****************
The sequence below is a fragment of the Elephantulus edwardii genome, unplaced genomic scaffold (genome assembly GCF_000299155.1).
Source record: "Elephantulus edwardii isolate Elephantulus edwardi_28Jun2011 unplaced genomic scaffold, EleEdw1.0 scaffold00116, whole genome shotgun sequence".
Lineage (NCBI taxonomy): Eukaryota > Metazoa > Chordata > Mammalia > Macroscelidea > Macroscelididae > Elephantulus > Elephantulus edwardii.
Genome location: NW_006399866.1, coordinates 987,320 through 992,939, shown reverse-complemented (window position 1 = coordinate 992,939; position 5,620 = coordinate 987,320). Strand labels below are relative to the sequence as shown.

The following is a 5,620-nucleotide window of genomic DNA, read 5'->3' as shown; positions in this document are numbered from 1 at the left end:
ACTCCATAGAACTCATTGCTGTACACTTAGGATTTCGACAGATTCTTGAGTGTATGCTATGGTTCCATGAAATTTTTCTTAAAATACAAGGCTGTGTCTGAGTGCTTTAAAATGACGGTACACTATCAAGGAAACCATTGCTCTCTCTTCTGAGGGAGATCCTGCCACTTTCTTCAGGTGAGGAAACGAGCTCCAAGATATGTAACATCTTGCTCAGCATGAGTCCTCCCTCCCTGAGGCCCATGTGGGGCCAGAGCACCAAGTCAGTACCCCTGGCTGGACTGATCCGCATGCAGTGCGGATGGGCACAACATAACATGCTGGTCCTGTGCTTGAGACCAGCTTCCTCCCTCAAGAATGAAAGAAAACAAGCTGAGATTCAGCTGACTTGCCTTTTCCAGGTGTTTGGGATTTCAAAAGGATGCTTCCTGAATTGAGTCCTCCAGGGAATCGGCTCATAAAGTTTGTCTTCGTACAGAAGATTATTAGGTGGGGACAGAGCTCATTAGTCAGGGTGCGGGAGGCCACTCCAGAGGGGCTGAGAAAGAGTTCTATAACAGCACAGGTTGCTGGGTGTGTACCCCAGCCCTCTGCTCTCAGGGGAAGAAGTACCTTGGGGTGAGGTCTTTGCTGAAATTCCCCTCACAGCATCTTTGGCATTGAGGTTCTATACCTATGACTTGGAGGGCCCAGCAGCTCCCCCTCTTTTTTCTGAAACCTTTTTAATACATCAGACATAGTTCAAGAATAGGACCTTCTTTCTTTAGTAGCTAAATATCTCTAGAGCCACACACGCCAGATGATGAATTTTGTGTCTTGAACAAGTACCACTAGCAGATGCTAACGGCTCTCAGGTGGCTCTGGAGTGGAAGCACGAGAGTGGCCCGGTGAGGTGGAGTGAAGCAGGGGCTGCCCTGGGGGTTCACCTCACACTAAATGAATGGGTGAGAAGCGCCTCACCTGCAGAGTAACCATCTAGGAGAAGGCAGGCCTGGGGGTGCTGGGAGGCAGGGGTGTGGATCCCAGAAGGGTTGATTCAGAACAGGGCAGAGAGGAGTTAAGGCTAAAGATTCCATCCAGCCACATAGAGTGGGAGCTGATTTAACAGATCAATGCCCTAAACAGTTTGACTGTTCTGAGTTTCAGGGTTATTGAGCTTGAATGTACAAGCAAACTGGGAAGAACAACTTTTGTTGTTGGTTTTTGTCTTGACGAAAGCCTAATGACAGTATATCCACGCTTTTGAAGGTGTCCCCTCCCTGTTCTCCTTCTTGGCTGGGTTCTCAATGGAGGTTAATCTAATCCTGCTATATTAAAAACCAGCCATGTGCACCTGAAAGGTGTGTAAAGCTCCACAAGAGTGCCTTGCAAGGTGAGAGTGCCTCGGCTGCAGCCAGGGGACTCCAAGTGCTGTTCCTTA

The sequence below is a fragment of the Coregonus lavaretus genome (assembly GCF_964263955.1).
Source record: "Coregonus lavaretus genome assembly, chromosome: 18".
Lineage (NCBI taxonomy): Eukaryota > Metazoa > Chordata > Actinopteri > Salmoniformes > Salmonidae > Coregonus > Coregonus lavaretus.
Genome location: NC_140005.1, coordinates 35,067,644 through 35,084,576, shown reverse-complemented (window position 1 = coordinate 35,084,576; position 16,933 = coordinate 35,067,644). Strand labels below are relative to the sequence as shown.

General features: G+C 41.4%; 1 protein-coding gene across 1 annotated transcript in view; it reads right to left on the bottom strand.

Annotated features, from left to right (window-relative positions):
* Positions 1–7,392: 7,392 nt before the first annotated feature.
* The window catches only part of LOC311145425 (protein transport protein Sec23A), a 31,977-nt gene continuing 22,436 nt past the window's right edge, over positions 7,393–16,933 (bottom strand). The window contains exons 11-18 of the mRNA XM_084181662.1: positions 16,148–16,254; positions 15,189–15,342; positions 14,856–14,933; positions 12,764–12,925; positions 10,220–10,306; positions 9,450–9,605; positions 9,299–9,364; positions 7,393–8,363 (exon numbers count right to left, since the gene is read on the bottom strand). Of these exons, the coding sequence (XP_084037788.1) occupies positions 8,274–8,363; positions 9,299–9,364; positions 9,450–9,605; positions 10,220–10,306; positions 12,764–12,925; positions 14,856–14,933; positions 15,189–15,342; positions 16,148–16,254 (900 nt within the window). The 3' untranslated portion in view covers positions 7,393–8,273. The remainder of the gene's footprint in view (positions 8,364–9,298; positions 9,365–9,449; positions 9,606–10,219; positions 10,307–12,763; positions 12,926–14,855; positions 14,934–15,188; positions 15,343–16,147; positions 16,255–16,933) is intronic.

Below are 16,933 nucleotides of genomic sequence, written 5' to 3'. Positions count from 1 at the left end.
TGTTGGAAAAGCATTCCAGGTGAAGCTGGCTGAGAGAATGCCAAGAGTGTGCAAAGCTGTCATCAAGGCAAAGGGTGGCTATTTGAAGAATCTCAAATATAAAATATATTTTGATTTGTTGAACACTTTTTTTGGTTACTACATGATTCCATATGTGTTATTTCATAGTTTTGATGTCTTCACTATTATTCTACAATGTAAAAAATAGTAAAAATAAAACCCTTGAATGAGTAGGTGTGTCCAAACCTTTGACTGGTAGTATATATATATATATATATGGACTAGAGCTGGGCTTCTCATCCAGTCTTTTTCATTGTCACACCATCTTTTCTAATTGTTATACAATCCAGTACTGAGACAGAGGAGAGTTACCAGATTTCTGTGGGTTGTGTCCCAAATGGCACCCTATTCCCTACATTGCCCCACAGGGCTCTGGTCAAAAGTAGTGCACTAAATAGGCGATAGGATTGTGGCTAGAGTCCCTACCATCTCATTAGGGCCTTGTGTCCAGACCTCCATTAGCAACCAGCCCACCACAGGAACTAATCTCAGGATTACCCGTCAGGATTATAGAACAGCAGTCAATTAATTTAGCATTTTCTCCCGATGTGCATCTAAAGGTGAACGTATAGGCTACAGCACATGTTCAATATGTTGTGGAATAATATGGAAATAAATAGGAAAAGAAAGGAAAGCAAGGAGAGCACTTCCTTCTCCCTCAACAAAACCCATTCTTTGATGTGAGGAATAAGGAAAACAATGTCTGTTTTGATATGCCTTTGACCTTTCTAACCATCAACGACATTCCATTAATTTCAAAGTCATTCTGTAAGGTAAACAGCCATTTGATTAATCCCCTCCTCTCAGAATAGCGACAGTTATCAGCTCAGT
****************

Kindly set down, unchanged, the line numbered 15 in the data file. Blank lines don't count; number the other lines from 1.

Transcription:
Below are 16,933 nucleotides of genomic sequence, written 5' to 3'. Positions count from 1 at the left end.